I have a little time today though, on this Christmas Eve of 2007, and I wanted to just say a few things about the Prince of Peace whose arrival we will celebrate tomorrow.  Something I have been wondering this season is, “Where is the peace?”  Since the birth and life and death and resurrection and ascension of Christ there have been countless wars and holocausts, genocides and massacres, and what’s worse, many of those were exacted in his name.  (My grade school mascot was the Crusader, for crying out loud!) Jesus may have been a pacifist himself, but we don’t go around calling every kind-hearted soul the Prince of Peace.  Even Ghandi didn’t get that kind of a title.  I don’t pretend to know history–I have no idea if the cummulative blood shed was greater in the time before his life or after his life, but I know that this post-Christ era is seemingly infinite and the body-count is growing.  How can we call Jesus the Prince of Peace when there is no end in sight, where violence is concerned?  Jesus may have saved the souls of this world, but he left us here on earth in no better condition than when he came.  Right?  So why the “Prince of Peace”?

I don’t really like to admit that my Advent meditation was, at times, less than adoring.  We’re supposed to focus on the savior, after all, and didn’t I even write a few words about that, about our expectations being horribly misaligned from God’s?  So I continued to ponder it and slowly my skepticism was clouded by a realization.  In Advent we are not only remembering what it is to anticipate a savior–a savior who has already come, as those of us in the A.D. know–but we are waiting this very day for his return, when he will bring peace!  This is one of those ideas that I’ve heard a thousand times–the second meaning of Advent–but I guess I needed to come to realize it on my own for it to fully sink in.  We celebrate the birth of a savior who presently brings peace and quietness to our troubled souls, but we also await a prince of peace who will return and obliterate the suffering of this world!  This is something to get excited about, this Advent.  Peace is coming!  And that name bears all relevance: we await the Prince of Peace.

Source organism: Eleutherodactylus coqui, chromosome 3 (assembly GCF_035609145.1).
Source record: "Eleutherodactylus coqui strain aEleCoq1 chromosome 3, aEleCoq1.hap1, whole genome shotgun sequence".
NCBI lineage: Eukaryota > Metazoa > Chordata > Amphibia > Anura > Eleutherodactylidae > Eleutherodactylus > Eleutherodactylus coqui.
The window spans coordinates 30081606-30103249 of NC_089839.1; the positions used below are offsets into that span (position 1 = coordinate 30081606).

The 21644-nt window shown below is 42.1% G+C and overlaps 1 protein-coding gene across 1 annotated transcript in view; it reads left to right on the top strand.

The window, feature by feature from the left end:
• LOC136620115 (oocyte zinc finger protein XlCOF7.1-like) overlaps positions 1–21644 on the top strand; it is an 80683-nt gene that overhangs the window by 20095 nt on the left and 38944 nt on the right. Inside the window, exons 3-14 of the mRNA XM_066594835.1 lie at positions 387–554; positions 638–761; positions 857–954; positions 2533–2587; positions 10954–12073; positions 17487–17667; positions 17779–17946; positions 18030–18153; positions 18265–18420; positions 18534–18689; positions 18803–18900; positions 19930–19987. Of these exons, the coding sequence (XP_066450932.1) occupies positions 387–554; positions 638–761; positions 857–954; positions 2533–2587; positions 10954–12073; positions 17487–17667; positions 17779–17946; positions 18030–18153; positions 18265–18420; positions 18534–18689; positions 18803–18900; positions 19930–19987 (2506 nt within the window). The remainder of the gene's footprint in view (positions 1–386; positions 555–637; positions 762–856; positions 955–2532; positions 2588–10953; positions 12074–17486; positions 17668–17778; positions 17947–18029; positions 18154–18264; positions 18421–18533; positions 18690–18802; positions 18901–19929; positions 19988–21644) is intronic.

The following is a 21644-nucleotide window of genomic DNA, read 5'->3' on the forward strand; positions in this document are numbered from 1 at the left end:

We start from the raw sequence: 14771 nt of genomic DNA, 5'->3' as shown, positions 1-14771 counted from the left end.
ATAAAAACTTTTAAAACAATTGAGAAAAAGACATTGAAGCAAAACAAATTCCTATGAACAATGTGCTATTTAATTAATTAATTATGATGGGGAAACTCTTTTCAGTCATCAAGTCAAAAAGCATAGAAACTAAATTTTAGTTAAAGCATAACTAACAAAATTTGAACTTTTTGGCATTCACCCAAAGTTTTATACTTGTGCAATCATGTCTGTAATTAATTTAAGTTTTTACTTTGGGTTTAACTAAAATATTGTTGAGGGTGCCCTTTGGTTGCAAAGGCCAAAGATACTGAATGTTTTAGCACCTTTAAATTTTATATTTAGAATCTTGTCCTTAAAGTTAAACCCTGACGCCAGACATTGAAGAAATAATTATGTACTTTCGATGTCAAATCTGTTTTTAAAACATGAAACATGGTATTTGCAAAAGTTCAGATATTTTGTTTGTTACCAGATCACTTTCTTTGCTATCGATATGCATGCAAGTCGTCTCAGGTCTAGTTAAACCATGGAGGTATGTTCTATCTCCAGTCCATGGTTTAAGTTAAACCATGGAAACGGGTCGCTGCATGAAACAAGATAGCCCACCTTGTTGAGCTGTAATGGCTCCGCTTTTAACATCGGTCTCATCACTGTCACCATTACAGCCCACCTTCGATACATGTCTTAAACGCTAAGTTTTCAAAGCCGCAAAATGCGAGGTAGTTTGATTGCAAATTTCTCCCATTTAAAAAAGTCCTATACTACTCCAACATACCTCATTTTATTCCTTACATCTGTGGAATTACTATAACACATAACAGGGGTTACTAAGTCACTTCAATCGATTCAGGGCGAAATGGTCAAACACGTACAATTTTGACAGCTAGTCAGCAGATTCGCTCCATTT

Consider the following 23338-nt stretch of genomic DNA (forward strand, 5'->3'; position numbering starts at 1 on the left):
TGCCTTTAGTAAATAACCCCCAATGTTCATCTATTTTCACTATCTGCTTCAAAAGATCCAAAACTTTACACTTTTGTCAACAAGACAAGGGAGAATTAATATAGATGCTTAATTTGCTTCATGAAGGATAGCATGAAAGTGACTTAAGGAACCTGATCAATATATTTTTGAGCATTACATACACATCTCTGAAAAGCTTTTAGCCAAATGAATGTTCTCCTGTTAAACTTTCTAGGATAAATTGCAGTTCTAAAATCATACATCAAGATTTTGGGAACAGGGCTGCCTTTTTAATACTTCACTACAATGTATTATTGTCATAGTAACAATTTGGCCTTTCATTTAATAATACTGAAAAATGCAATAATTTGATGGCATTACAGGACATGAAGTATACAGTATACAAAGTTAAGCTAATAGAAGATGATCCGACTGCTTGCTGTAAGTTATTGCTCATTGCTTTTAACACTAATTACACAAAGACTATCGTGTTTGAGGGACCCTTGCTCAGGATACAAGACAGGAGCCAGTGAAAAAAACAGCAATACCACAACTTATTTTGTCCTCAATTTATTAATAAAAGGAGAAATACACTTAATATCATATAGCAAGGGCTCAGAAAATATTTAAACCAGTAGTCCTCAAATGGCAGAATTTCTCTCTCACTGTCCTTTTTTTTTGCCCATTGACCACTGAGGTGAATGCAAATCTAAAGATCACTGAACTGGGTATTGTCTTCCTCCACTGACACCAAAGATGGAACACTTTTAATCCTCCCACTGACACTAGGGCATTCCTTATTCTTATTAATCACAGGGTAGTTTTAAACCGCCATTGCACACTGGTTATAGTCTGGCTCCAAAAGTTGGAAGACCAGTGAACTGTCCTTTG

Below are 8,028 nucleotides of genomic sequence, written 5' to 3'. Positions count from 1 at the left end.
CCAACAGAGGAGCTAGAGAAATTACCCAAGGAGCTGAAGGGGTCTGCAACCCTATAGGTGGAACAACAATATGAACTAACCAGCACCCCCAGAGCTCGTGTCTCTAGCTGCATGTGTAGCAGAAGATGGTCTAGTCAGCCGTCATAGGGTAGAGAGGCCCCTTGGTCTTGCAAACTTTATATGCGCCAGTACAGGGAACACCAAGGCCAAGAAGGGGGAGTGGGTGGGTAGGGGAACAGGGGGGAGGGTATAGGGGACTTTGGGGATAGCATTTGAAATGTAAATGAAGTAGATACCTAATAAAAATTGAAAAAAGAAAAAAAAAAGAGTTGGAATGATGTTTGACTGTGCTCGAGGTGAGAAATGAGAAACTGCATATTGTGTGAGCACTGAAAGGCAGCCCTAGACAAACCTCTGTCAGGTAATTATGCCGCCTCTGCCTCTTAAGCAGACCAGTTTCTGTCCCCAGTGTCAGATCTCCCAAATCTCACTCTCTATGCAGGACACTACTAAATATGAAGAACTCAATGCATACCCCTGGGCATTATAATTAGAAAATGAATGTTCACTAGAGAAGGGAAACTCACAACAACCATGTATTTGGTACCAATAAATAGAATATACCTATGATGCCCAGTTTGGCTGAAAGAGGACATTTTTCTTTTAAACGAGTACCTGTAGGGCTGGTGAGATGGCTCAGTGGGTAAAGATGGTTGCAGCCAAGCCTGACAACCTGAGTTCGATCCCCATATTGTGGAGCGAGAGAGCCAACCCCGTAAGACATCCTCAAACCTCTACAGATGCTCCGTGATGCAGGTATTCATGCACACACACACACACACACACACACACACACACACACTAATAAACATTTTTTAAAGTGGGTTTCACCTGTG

You will not read my masterpiece of crap.